Black Mountain Basalt Development Moves Forward with Unanimous Sketch Plan Approval

Stephanie Kroll

In a significant move for the proposed Black Mountain Basalt development at the Jadwin parcel in Basalt, Town Council has unanimously approved the sketch plan, signaling progress in the quest for much-needed affordable housing. However, the decision comes with the understanding that there is still intricate work to be done as the project navigates the complex landscape of local development.

Mayor Bill Kane, expressing the town's urgency in addressing housing challenges, highlighted the significance of the project, even if not perfect. The Black Mountain Basalt development aims to offer a solution, with an impressive commitment of 50% affordable housing, a factor that swayed the council's favor.

The partners in Jadwin Park LLC have actively engaged with the Basalt Town Council, making adjustments to their plans over months of discussions. The latest iteration of the sketch plan showcases a reduction in the number of units, with a focus on creating a mix of studio, 1-bedroom, 2-bedroom, and 3-bedroom units, responding to the council's emphasis on family-oriented housing.

A notable aspect of the plan is the dedication to 50% deed-restricted units, distributed across various Area Median Income (AMI) categories and Resident-Owned (RO) deed-restricted units. The commitment exceeds Basalt requirements by 10%, demonstrating the developers' intent to contribute significantly to the town's affordable housing goals.

However, the path to approval was not without challenges. Councilor David Knight expressed skepticism about the "First Tracks" program, urging the applicants to provide a more detailed plan to ensure long-term commitment to selling to local residents. The concerns centered around enforceability over generations, but Michael Forrest, part of the applicant team, provided reassurance based on the LLC's lender requirements and interest from affordable housing partners.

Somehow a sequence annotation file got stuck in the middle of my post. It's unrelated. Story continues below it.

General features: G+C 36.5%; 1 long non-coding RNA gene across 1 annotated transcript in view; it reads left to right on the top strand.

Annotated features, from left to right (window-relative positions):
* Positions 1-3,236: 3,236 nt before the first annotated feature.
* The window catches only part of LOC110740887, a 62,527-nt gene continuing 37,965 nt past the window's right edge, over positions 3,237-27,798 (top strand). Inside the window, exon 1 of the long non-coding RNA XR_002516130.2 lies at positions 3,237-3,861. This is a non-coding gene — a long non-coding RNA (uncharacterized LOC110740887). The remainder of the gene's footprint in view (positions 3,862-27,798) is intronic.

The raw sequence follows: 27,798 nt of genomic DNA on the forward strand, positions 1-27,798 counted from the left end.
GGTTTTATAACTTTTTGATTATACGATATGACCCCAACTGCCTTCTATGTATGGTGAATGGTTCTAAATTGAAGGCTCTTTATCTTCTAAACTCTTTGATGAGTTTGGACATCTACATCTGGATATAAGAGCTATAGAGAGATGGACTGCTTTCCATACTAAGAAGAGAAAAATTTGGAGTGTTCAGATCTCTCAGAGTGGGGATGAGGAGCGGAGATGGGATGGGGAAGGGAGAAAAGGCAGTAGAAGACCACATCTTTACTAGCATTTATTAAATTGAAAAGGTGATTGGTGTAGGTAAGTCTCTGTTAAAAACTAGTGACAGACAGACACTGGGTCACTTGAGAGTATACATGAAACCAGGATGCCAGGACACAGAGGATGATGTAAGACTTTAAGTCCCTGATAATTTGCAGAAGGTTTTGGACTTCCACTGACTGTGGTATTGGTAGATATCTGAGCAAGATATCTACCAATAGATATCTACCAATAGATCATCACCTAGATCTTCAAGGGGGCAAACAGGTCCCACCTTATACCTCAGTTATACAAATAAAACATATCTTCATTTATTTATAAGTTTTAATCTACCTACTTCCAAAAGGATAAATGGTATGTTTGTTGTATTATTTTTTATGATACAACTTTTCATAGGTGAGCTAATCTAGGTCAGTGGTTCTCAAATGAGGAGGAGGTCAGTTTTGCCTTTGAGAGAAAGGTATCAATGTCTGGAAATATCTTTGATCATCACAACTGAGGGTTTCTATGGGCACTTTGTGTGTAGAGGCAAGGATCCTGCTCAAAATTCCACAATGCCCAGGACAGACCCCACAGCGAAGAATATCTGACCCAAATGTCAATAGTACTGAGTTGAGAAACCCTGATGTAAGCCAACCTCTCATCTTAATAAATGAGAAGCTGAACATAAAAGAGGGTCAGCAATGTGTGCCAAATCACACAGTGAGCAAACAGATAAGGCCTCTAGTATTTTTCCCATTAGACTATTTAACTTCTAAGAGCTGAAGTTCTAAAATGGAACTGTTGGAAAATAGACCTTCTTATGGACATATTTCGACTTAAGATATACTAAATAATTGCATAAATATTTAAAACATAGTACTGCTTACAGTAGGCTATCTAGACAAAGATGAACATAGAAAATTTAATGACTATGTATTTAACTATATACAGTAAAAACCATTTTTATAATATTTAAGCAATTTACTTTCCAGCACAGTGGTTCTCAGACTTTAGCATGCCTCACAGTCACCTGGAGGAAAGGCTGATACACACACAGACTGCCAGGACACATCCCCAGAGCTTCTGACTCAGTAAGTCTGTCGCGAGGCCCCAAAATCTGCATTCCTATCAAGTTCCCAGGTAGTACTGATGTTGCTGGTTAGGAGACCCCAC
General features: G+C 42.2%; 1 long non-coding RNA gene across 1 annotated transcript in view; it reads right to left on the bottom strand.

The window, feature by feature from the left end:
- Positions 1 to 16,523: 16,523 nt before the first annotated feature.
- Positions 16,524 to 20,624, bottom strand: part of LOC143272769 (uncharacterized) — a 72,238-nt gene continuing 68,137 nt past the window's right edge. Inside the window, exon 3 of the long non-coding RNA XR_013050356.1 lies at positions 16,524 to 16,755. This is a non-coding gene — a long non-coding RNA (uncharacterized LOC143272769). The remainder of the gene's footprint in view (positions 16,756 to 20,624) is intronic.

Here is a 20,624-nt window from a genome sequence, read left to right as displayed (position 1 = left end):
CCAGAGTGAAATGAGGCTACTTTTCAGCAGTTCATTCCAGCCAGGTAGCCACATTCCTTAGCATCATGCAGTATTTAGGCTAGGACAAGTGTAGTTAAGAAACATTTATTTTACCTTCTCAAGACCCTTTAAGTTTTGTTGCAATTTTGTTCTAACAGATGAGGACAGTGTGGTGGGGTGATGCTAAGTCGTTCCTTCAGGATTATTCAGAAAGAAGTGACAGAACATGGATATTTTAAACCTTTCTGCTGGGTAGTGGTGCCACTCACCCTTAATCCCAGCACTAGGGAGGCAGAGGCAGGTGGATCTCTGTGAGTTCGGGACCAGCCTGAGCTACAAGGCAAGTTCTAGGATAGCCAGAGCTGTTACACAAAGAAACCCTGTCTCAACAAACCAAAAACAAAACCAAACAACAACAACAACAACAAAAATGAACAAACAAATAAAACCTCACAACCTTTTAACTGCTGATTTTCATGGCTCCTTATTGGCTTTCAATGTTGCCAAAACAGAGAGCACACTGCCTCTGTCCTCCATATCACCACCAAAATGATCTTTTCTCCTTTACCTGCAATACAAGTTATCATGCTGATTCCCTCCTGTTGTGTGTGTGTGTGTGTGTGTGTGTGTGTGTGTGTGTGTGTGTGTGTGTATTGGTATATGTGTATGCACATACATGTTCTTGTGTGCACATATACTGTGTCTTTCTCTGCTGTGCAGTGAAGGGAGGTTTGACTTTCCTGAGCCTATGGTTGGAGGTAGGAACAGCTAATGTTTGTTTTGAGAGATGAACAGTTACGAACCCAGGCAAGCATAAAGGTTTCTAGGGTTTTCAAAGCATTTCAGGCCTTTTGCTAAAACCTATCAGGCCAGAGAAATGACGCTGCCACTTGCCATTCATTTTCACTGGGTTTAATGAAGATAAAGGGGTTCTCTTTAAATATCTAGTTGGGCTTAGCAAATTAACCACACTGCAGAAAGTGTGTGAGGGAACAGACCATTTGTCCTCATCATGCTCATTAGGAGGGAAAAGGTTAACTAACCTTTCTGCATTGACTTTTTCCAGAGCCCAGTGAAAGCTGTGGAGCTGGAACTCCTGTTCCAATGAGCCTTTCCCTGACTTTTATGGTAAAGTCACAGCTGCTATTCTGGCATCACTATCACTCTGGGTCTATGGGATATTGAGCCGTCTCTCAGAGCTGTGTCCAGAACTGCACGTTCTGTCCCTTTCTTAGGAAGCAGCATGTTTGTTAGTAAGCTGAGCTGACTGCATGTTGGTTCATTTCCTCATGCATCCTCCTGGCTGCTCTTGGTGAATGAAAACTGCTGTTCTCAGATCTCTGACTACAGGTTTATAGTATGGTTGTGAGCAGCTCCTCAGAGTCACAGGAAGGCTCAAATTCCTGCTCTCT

The developers have secured Letters of Intent from local employers, such as Aspen Valley Ski & Snowboard Club, the Roaring Fork Fire Rescue Authority, and Roaring Fork Schools, expressing interest in acquiring units for their employees. This adds a layer of community support to the project.

The proposed development incorporates diverse features such as short-term rental fishing cabins, an "experience manager" for cabin guests, a bikeshare program, electric vehicle charging, and ample green and open space with access to the Roaring Fork River. The commitment to environmental consciousness and community engagement is evident.

Traffic concerns were a pivotal part of the discussions, with proposed solutions addressing right-turn issues and the slip lane from Emma Road to Highway 82. The plan includes dedicated right-turn lanes and improvements to the slip lane to accommodate emergency services. A traffic study showcased a reduction in density and waiting time at nearby intersections, addressing some of the initial concerns.

Public comment, on the whole, leaned in favor of the project, emphasizing the critical need for affordable housing. However, some concerns were raised by the community group Keep Basalt Special, reflecting the ongoing dialogue between developers and the town's residents.

The unanimous approval of the sketch plan for the Black Mountain Basalt development signifies a step forward in addressing Basalt's housing challenges. As the project moves into the next phase, developers and the town will continue to collaborate, ensuring that the final development aligns with the community's needs while adhering to environmental and traffic considerations. The balance between progress and preservation remains at the forefront of this transformative endeavor.

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